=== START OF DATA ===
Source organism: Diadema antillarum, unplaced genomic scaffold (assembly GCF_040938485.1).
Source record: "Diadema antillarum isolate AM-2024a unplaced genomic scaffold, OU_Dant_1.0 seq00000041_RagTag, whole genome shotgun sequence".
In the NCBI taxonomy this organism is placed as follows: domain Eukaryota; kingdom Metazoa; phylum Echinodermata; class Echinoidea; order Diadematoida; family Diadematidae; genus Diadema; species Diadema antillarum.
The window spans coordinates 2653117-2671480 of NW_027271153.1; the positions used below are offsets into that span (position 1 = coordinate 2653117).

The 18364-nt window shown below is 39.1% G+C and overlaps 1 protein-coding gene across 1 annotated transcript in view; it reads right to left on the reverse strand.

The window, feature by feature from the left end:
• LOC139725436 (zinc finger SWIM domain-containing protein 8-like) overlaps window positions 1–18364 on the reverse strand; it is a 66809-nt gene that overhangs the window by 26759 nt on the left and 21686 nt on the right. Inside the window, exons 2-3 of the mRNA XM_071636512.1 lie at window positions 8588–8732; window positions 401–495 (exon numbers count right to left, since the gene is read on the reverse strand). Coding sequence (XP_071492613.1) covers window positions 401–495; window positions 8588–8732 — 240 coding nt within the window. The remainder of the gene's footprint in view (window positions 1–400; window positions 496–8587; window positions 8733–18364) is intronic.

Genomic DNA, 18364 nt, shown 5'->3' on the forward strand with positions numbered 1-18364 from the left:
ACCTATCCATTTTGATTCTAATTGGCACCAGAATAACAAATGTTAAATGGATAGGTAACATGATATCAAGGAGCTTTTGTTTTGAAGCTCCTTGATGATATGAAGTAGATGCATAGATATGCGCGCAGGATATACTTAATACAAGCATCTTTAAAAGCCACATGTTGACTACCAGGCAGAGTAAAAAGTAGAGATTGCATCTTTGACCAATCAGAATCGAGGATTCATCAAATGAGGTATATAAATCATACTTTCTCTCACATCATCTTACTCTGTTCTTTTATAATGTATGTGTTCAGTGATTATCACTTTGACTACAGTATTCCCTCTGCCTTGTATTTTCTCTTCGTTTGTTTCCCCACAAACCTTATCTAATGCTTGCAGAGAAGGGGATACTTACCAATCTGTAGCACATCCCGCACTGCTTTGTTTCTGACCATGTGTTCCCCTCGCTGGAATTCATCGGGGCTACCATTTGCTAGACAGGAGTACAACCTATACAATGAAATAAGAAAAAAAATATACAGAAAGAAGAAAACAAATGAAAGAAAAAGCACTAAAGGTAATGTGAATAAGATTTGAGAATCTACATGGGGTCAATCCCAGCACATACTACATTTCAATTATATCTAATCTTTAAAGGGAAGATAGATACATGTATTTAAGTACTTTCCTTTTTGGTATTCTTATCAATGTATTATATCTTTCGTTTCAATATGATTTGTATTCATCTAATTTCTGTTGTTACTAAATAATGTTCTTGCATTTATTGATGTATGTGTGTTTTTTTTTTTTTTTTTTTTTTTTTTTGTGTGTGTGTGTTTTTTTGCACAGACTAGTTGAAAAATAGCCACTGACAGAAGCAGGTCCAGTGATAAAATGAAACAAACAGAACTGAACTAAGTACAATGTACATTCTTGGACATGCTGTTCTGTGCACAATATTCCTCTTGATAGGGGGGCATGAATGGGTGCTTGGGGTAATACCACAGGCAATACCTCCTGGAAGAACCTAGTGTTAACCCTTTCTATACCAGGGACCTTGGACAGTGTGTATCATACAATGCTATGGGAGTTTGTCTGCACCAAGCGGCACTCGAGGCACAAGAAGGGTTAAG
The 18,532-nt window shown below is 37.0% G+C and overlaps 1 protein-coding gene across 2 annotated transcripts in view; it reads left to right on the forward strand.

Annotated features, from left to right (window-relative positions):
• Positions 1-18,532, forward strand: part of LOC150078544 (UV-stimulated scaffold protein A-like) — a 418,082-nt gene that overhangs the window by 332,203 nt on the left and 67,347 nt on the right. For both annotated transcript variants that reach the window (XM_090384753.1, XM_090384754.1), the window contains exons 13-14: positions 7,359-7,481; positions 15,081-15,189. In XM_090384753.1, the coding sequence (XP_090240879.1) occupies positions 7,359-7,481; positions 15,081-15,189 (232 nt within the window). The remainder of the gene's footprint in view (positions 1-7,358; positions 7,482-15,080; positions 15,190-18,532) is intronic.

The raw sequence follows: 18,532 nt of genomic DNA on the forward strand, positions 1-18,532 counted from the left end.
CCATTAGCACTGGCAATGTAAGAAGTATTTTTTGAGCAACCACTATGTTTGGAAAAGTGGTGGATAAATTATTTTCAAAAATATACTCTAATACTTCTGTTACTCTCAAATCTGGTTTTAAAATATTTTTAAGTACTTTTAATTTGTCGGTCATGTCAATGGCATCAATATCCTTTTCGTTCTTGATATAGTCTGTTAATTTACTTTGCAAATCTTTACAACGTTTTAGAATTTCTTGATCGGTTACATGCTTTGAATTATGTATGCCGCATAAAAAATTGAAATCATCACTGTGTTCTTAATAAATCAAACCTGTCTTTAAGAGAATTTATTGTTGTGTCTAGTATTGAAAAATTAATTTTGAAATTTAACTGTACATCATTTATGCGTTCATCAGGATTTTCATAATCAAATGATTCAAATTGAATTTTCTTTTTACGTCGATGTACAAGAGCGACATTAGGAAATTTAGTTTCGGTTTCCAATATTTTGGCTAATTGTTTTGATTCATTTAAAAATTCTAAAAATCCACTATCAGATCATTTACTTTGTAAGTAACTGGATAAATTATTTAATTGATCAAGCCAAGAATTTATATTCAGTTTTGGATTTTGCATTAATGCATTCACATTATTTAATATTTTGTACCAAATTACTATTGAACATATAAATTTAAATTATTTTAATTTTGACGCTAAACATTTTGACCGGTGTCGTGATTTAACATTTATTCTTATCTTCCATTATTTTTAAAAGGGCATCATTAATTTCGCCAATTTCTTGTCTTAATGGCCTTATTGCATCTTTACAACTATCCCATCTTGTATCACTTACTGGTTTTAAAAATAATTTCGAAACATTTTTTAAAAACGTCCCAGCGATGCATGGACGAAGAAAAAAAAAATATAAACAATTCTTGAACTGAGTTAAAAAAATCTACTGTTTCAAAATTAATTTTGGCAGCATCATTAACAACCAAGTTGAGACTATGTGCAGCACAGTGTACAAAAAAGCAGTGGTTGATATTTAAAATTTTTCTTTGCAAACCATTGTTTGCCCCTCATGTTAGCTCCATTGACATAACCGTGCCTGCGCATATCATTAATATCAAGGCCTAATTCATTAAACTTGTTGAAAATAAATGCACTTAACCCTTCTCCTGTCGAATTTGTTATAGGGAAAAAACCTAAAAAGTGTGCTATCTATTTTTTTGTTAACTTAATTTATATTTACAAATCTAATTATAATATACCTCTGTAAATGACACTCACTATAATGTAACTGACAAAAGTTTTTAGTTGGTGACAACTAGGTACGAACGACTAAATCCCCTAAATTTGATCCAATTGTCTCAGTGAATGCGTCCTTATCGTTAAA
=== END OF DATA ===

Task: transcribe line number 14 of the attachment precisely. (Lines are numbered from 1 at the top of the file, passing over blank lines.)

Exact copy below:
CCATTAGCACTGGCAATGTAAGAAGTATTTTTTGAGCAACCACTATGTTTGGAAAAGTGGTGGATAAATTATTTTCAAAAATATACTCTAATACTTCTGTTACTCTCAAATCTGGTTTTAAAATATTTTTAAGTACTTTTAATTTGTCGGTCATGTCAATGGCATCAATATCCTTTTCGTTCTTGATATAGTCTGTTAATTTACTTTGCAAATCTTTACAACGTTTTAGAATTTCTTGATCGGTTACATGCTTTGAATTATGTATGCCGCATAAAAAATTGAAATCATCACTGTGTTCTTAATAAATCAAACCTGTCTTTAAGAGAATTTATTGTTGTGTCTAGTATTGAAAAATTAATTTTGAAATTTAACTGTACATCATTTATGCGTTCATCAGGATTTTCATAATCAAATGATTCAAATTGAATTTTCTTTTTACGTCGATGTACAAGAGCGACATTAGGAAATTTAGTTTCGGTTTCCAATATTTTGGCTAATTGTTTTGATTCATTTAAAAATTCTAAAAATCCACTATCAGATCATTTACTTTGTAAGTAACTGGATAAATTATTTAATTGATCAAGCCAAGAATTTATATTCAGTTTTGGATTTTGCATTAATGCATTCACATTATTTAATATTTTGTACCAAATTACTATTGAACATATAAATTTAAATTATTTTAATTTTGACGCTAAACATTTTGACCGGTGTCGTGATTTAACATTTATTCTTATCTTCCATTATTTTTAAAAGGGCATCATTAATTTCGCCAATTTCTTGTCTTAATGGCCTTATTGCATCTTTACAACTATCCCATCTTGTATCACTTACTGGTTTTAAAAATAATTTCGAAACATTTTTTAAAAACGTCCCAGCGATGCATGGACGAAGAAAAAAAAAATATAAACAATTCTTGAACTGAGTTAAAAAAATCTACTGTTTCAAAATTAATTTTGGCAGCATCATTAACAACCAAGTTGAGACTATGTGCAGCACAGTGTACAAAAAAGCAGTGGTTGATATTTAAAATTTTTCTTTGCAAACCATTGTTTGCCCCTCATGTTAGCTCCATTGACATAACCGTGCCTGCGCATATCATTAATATCAAGGCCTAATTCATTAAACTTGTTGAAAATAAATGCACTTAACCCTTCTCCTGTCGAATTTGTTATAGGGAAAAAACCTAAAAAGTGTGCTATCTATTTTTTTGTTAACTTAATTTATATTTACAAATCTAATTATAATATACCTCTGTAAATGACACTCACTATAATGTAACTGACAAAAGTTTTTAGTTGGTGACAACTAGGTACGAACGACTAAATCCCCTAAATTTGATCCAATTGTCTCAGTGAATGCGTCCTTATCGTTAAA